Comments Lauren DeCarlo was just ‘stopping by’ Syracuse when looking at potential colleges where she could play soccer.She didn’t really have the intention or desire to play soccer at Syracuse. She thought a Division-III program would suit her better. But on a trip to Colgate to check out its women’s soccer program, she decided to make a pit stop at Syracuse.Once she stepped on SU’s campus, her plans changed.‘I always thought I wanted to play soccer at a small D-III school,’ DeCarlo said. ‘But then I came here and I realized that I wanted something with bigger sports, more people, a bigger campus. So then once I visited, I kind of stepped in, and I’m glad I did.’From that moment, DeCarlo wanted to be a part of the Orange, even if it meant she had to walk on to the team. Although it was risky going out for a team she didn’t have a reserved spot on, the walk-on has transcended into a regular contributor in her second season. She scored a game-winning goal for Syracuse — the first of her career — in SU’s Big East opener against Providence on Sept. 18 and has played solid minutes off the bench for the Orange.AdvertisementThis is placeholder textDeCarlo emailed SU head coach Phil Wheddon after her visit to let him know she was interested in playing for the Division-I program and wanted to know what she could do to earn a spot on the team.He invited DeCarlo, a Wilton, Conn., native, to a prospective student-athlete summer camp at Syracuse.DeCarlo was jumbled along with younger players at the camp, but impressed enough to catch the eye of Wheddon.‘That was my tryout, and I didn’t realize that until it was actually done,’ DeCarlo said.DeCarlo said she knew during the camp she’d have to outperform the other players to prove she belonged. She did just that and made the team.‘He invited me to be on the team,’ DeCarlo said. ‘He said I really surprised him, I did really well. I was really shocked. I wasn’t expecting an invite. I thought I would have to try out or something.’Wheddon said that once she was invited to participate in the preseason, she continued to show her skills were D-I worthy.But DeCarlo’s experience at SU didn’t start off the way she had hoped last year.DeCarlo suffered an ankle injury before her freshman season got underway and was also sick for what she estimates was half the season.After the thrill of the making the team, DeCarlo said she struggled and went through an adjustment period. She also didn’t have the same connection with the team she has this year.Sophomore defender Jackie Moriarty said last year DeCarlo didn’t have that chemistry with her teammates because she wasn’t taking the field with them.But this year is different. She’s become a part of the team.‘She’s not injured and kind of separated from the team,’ Moriarty said. ‘She’s with the team now. And she’s not just like a random player on the side. She’s part of us.’And she’s a regular contributor. DeCarlo made sure she was ready for this season. Unlike her freshman campaign when she didn’t know what to expect, DeCarlo came in healthy and improved.Wheddon was surprised at what she brought to the table when she unknowingly tried out for the squad. That hasn’t changed.She has surpassed his expectations again this season.‘This year she’s been very steady,’ Wheddon said. ‘We know what we’re going to get from Lauren. She’s worked exceptionally hard. She can play multiple positions. She’s a coach’s luxury.’Wheddon said that she is one of the best walk-ons the fourth-year head coach has had at Syracuse.Her ability to play any position on the field has been a crucial asset. In her seven games and one start, DeCarlo has played defense, midfield and forward, Wheddon said.‘The only thing she hasn’t been is the goalkeeper, and I’m not sure she’s going to be doing that,’ Wheddon said.And that solid play from every spot on the field, including the game-winning goal against Providence, has earned DeCarlo the respect of her teammates.They don’t even think of her as a walk-on.‘No one even, to be honest with you, considers her a walk-on at all,’ SU forward Jenna Rickan said after that Providence win. ‘She’s just such a great member of our team, and she is absolutely so vital to every aspect of it.’The feeling is mutual for DeCarlo.‘I feel just like everyone else now, and they’ve really been helpful with that, and it’s just been great,’ DeCarlo said. ‘I feel part of the team. I don’t feel like a walk-on.’[email protected] Facebook Twitter Google+ Published on October 4, 2011 at 12:00 pm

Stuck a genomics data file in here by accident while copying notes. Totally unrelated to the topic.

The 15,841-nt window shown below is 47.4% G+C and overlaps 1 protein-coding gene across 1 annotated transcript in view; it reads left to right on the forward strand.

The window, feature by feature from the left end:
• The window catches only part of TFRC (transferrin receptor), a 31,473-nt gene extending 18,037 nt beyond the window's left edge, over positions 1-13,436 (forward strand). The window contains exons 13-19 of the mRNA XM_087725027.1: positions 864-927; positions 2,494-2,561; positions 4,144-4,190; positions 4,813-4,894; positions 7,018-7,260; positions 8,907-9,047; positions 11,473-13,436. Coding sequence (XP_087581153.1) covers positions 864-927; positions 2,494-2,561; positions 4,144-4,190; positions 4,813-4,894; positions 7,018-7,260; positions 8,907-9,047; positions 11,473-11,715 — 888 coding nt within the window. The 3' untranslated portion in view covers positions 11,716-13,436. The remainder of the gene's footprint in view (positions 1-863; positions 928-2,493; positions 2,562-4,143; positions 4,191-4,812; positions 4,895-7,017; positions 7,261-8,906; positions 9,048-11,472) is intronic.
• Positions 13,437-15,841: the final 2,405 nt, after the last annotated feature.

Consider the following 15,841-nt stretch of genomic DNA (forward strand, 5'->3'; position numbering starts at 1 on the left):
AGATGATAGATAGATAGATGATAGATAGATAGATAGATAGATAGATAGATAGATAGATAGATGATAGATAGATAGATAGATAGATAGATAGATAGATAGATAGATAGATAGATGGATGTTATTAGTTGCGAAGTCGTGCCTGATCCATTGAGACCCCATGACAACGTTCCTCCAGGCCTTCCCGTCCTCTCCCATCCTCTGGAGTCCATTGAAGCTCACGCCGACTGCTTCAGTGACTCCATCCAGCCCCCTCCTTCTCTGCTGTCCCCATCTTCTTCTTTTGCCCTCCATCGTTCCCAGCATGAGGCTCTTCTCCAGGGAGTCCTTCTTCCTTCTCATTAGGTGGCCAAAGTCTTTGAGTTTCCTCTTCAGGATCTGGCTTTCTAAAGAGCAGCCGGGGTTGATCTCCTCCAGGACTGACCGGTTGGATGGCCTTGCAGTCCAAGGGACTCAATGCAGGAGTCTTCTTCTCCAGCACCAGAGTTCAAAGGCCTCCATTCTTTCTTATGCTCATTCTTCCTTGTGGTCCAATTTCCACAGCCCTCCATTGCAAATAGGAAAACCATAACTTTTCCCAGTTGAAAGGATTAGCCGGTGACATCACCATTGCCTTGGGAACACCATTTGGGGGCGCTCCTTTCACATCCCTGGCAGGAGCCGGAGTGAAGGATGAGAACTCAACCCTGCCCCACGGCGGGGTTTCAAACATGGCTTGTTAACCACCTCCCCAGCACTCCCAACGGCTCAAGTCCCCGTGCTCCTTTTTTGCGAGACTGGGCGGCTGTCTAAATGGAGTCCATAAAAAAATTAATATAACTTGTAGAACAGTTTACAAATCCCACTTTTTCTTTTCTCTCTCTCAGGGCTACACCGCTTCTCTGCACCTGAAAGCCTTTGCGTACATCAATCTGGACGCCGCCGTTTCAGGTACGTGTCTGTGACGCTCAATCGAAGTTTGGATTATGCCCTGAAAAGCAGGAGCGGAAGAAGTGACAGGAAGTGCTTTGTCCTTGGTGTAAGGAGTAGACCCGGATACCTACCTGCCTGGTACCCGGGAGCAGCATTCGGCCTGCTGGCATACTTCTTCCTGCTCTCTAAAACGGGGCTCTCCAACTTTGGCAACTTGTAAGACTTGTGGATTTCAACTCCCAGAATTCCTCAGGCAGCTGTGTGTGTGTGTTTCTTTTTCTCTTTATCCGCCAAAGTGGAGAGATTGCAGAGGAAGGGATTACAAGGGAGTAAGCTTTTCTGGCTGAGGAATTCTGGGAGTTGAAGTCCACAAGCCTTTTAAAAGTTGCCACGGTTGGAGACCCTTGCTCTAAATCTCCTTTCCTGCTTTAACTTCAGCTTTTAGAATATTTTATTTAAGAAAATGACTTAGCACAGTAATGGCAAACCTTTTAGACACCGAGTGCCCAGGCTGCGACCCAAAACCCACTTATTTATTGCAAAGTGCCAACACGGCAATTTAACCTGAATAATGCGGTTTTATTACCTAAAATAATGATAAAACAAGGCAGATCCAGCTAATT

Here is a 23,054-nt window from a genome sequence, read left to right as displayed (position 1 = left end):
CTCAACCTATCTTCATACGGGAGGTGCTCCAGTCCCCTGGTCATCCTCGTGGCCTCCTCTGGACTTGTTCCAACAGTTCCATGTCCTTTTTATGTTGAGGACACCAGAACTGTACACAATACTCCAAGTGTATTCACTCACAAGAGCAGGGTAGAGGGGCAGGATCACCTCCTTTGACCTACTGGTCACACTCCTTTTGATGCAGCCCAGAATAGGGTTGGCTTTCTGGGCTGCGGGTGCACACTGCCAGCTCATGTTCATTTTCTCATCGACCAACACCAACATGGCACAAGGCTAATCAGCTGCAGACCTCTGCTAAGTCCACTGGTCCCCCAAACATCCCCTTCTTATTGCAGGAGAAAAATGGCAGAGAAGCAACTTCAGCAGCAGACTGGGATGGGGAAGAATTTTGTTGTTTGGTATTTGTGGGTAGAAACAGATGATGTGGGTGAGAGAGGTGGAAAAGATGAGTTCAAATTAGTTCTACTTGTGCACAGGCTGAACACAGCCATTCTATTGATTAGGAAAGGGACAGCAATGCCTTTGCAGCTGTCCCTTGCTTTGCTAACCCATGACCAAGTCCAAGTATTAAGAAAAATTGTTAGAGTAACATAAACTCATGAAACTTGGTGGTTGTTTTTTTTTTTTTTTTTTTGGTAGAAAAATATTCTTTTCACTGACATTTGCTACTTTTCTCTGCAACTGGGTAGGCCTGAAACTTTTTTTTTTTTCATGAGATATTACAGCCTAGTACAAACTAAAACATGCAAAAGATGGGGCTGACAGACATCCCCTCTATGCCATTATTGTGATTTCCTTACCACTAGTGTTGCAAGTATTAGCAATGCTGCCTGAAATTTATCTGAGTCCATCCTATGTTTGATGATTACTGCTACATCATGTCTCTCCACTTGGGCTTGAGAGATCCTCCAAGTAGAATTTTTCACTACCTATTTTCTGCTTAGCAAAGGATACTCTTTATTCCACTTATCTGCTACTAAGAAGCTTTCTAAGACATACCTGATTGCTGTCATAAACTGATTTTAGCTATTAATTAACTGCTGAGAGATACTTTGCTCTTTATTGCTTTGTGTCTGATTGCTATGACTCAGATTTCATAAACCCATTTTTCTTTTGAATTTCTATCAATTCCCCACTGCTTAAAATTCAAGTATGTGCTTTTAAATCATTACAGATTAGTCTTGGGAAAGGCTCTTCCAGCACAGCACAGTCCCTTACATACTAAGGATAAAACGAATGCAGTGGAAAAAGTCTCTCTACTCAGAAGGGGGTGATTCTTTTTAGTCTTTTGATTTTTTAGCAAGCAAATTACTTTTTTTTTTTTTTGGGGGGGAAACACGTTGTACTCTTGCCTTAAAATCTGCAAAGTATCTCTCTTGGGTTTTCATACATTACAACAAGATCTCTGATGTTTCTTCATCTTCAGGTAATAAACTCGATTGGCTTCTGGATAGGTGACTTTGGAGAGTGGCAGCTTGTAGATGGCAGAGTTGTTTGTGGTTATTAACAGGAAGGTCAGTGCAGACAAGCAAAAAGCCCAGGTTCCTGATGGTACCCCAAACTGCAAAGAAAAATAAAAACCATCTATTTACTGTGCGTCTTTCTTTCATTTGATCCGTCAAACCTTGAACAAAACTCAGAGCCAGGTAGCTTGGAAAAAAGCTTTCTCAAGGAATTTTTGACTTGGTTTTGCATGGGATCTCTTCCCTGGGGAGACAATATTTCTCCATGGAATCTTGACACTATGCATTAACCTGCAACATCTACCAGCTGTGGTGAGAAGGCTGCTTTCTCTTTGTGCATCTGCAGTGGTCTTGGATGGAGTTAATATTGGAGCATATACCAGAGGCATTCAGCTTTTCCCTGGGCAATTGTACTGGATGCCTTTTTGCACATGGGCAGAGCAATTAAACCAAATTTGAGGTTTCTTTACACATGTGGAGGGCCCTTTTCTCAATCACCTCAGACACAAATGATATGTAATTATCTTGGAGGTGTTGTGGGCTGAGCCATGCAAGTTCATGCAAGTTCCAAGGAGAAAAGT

Facebook Twitter Google+ Former Syracuse point guard Dennis “Sweet D” DuVal will be honored at halftime of Syracuse’s game with Notre Dame on Saturday, with his uniform being retired. DuVal’s No. 22 uniform will be the 15th retired by the Orange, joining the likes of Pearl Washington, Sherman Douglas and Carmelo Anthony, among others.DuVal, a member of the SU all-century team, played for Syracuse from 1971-74, starting in all 81 games he played at SU. At the end of his career with the Orange, DuVal had scored 1504 points, putting him 2nd on Syracuse’s all-time scoring list when he graduated, trailing only Dave Bing. Currently, DuVal ranks 21st.After being named a third-team All-American his senior year at SU, DuVal was drafted in the second round by the NBA’s Washington Bullets. Following two NBA seasons, he joined the Syracuse Police Department as an officer. He became a deputy police chief in 1990 before eventually rising to chief in 2001. DuVal retired in 2004 after 26 years with the SPD.Syracuse and Notre Dame tipoff at 3:15 p.m. on Saturday, Jan. 6 in the Carrier Dome. Comments AdvertisementThis is placeholder text Published on January 5, 2018 at 8:55 pm Contact Andrew: [email protected] | @A_E_Graham
Three Syracuse players – Tyus Battle, Oshae Brissett and Frank Howard – earned recognition from the ACC, the league announced in a release Sunday afternoon.Battle received the most prestigious honor of the three, being named to the all-ACC second team. He was followed by Brissett, who was named to the conference’s all-rookie team.Howard received five votes for most improved player in the conference, tied for the second-most behind only North Carolina forward Luke Maye.Battle, Howard and Brissett have been the Orange’s go-to players all season long. Each player plays at least 10.6 minutes more than the player who’s seen the fourth-highest minutes per game – Brissett’s 37.9 minutes per game, the lowest of SU’s top three players, is followed by Paschal Chukwu’s 27.3 minutes per game. The trio also leads Syracuse in scoring with Battle, Howard and Brissett scoring 20.0, 15.2 and 14.7 points per game, respectively. Comments AdvertisementThis is placeholder text Published on March 4, 2018 at 3:23 pm Contact Michael: [email protected] | @MikeJMcCleary Facebook Twitter Google+